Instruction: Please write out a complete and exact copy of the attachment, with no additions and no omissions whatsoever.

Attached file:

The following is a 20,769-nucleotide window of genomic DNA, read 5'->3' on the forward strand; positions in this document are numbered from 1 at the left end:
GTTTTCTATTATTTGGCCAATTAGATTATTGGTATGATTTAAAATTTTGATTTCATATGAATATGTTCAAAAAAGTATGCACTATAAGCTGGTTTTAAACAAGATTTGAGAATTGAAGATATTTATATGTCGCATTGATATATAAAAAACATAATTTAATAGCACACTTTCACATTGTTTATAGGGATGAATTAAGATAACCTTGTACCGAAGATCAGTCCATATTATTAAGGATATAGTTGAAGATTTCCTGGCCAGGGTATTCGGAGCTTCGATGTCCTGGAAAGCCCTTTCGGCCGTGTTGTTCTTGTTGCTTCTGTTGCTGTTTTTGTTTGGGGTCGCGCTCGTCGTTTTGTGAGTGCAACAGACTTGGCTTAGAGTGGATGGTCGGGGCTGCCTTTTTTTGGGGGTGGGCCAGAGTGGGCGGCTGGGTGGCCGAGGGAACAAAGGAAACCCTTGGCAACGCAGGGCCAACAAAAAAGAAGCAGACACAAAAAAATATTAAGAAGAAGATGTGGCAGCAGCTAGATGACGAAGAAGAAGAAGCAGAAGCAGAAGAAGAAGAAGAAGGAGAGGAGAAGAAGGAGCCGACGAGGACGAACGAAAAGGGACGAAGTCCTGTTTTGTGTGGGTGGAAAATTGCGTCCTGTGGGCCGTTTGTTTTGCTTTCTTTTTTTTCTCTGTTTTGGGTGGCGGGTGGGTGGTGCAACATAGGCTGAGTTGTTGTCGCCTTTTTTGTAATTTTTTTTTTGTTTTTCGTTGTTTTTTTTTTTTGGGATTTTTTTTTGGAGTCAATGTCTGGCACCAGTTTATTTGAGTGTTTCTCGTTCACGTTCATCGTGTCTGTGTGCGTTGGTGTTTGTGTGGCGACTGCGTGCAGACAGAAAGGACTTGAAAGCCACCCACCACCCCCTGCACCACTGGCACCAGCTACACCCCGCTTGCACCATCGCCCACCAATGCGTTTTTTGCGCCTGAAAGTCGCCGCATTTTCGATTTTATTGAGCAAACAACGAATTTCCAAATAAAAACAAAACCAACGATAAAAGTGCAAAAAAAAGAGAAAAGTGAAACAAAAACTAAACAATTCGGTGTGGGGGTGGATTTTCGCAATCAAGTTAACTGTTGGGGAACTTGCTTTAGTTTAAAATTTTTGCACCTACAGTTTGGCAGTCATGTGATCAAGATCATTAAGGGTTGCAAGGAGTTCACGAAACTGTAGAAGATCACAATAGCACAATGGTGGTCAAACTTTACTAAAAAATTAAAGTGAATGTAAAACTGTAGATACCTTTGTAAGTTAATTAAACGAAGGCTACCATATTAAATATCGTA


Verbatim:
The following is a 20,769-nucleotide window of genomic DNA, read 5'->3' on the forward strand; positions in this document are numbered from 1 at the left end:
GTTTTCTATTATTTGGCCAATTAGATTATTGGTATGATTTAAAATTTTGATTTCATATGAATATGTTCAAAAAAGTATGCACTATAAGCTGGTTTTAAACAAGATTTGAGAATTGAAGATATTTATATGTCGCATTGATATATAAAAAACATAATTTAATAGCACACTTTCACATTGTTTATAGGGATGAATTAAGATAACCTTGTACCGAAGATCAGTCCATATTATTAAGGATATAGTTGAAGATTTCCTGGCCAGGGTATTCGGAGCTTCGATGTCCTGGAAAGCCCTTTCGGCCGTGTTGTTCTTGTTGCTTCTGTTGCTGTTTTTGTTTGGGGTCGCGCTCGTCGTTTTGTGAGTGCAACAGACTTGGCTTAGAGTGGATGGTCGGGGCTGCCTTTTTTTGGGGGTGGGCCAGAGTGGGCGGCTGGGTGGCCGAGGGAACAAAGGAAACCCTTGGCAACGCAGGGCCAACAAAAAAGAAGCAGACACAAAAAAATATTAAGAAGAAGATGTGGCAGCAGCTAGATGACGAAGAAGAAGAAGCAGAAGCAGAAGAAGAAGAAGAAGGAGAGGAGAAGAAGGAGCCGACGAGGACGAACGAAAAGGGACGAAGTCCTGTTTTGTGTGGGTGGAAAATTGCGTCCTGTGGGCCGTTTGTTTTGCTTTCTTTTTTTTCTCTGTTTTGGGTGGCGGGTGGGTGGTGCAACATAGGCTGAGTTGTTGTCGCCTTTTTTGTAATTTTTTTTTTGTTTTTCGTTGTTTTTTTTTTTTGGGATTTTTTTTTGGAGTCAATGTCTGGCACCAGTTTATTTGAGTGTTTCTCGTTCACGTTCATCGTGTCTGTGTGCGTTGGTGTTTGTGTGGCGACTGCGTGCAGACAGAAAGGACTTGAAAGCCACCCACCACCCCCTGCACCACTGGCACCAGCTACACCCCGCTTGCACCATCGCCCACCAATGCGTTTTTTGCGCCTGAAAGTCGCCGCATTTTCGATTTTATTGAGCAAACAACGAATTTCCAAATAAAAACAAAACCAACGATAAAAGTGCAAAAAAAAGAGAAAAGTGAAACAAAAACTAAACAATTCGGTGTGGGGGTGGATTTTCGCAATCAAGTTAACTGTTGGGGAACTTGCTTTAGTTTAAAATTTTTGCACCTACAGTTTGGCAGTCATGTGATCAAGATCATTAAGGGTTGCAAGGAGTTCACGAAACTGTAGAAGATCACAATAGCACAATGGTGGTCAAACTTTACTAAAAAATTAAAGTGAATGTAAAACTGTAGATACCTTTGTAAGTTAATTAAACGAAGGCTACCATATTAAATATCGTA